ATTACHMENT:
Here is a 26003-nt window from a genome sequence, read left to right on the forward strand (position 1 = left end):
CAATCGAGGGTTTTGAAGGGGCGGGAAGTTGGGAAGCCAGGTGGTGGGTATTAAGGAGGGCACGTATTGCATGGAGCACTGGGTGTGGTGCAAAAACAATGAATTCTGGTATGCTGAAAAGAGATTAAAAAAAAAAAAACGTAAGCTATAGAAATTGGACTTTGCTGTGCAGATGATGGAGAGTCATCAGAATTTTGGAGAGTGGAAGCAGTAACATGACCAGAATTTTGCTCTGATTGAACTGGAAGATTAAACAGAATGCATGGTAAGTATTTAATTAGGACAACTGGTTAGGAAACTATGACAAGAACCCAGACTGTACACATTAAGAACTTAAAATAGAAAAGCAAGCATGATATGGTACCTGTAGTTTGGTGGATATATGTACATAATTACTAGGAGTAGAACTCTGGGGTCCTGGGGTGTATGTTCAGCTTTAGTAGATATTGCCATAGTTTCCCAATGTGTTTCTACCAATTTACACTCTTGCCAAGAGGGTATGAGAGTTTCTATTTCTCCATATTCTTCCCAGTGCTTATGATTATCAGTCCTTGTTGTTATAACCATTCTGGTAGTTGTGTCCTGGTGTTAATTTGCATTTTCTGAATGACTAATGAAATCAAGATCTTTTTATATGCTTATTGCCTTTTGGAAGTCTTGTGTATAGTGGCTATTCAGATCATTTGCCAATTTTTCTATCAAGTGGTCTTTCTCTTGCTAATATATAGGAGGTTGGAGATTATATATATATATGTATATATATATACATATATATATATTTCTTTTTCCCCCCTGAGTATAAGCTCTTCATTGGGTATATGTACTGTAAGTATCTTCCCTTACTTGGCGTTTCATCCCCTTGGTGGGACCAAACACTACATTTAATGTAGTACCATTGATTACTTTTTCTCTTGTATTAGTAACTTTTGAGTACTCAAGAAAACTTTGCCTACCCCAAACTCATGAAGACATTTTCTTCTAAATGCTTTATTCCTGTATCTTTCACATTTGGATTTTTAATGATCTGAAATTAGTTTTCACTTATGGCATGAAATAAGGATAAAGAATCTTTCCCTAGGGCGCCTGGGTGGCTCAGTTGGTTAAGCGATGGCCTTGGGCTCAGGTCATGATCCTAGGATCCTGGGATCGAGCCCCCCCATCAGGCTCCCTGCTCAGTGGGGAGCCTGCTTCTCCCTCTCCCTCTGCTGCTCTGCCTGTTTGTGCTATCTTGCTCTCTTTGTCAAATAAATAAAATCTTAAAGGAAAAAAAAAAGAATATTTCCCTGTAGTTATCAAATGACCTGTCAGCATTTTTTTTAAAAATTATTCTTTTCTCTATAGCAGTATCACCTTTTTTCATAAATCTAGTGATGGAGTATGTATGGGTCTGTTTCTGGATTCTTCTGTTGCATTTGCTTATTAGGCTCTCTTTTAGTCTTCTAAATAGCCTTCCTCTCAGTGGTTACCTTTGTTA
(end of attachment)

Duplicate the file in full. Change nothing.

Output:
Here is a 26003-nt window from a genome sequence, read left to right on the forward strand (position 1 = left end):
CAATCGAGGGTTTTGAAGGGGCGGGAAGTTGGGAAGCCAGGTGGTGGGTATTAAGGAGGGCACGTATTGCATGGAGCACTGGGTGTGGTGCAAAAACAATGAATTCTGGTATGCTGAAAAGAGATTAAAAAAAAAAAAACGTAAGCTATAGAAATTGGACTTTGCTGTGCAGATGATGGAGAGTCATCAGAATTTTGGAGAGTGGAAGCAGTAACATGACCAGAATTTTGCTCTGATTGAACTGGAAGATTAAACAGAATGCATGGTAAGTATTTAATTAGGACAACTGGTTAGGAAACTATGACAAGAACCCAGACTGTACACATTAAGAACTTAAAATAGAAAAGCAAGCATGATATGGTACCTGTAGTTTGGTGGATATATGTACATAATTACTAGGAGTAGAACTCTGGGGTCCTGGGGTGTATGTTCAGCTTTAGTAGATATTGCCATAGTTTCCCAATGTGTTTCTACCAATTTACACTCTTGCCAAGAGGGTATGAGAGTTTCTATTTCTCCATATTCTTCCCAGTGCTTATGATTATCAGTCCTTGTTGTTATAACCATTCTGGTAGTTGTGTCCTGGTGTTAATTTGCATTTTCTGAATGACTAATGAAATCAAGATCTTTTTATATGCTTATTGCCTTTTGGAAGTCTTGTGTATAGTGGCTATTCAGATCATTTGCCAATTTTTCTATCAAGTGGTCTTTCTCTTGCTAATATATAGGAGGTTGGAGATTATATATATATATGTATATATATATACATATATATATATTTCTTTTTCCCCCCTGAGTATAAGCTCTTCATTGGGTATATGTACTGTAAGTATCTTCCCTTACTTGGCGTTTCATCCCCTTGGTGGGACCAAACACTACATTTAATGTAGTACCATTGATTACTTTTTCTCTTGTATTAGTAACTTTTGAGTACTCAAGAAAACTTTGCCTACCCCAAACTCATGAAGACATTTTCTTCTAAATGCTTTATTCCTGTATCTTTCACATTTGGATTTTTAATGATCTGAAATTAGTTTTCACTTATGGCATGAAATAAGGATAAAGAATCTTTCCCTAGGGCGCCTGGGTGGCTCAGTTGGTTAAGCGATGGCCTTGGGCTCAGGTCATGATCCTAGGATCCTGGGATCGAGCCCCCCCATCAGGCTCCCTGCTCAGTGGGGAGCCTGCTTCTCCCTCTCCCTCTGCTGCTCTGCCTGTTTGTGCTATCTTGCTCTCTTTGTCAAATAAATAAAATCTTAAAGGAAAAAAAAAAGAATATTTCCCTGTAGTTATCAAATGACCTGTCAGCATTTTTTTTAAAAATTATTCTTTTCTCTATAGCAGTATCACCTTTTTTCATAAATCTAGTGATGGAGTATGTATGGGTCTGTTTCTGGATTCTTCTGTTGCATTTGCTTATTAGGCTCTCTTTTAGTCTTCTAAATAGCCTTCCTCTCAGTGGTTACCTTTGTTA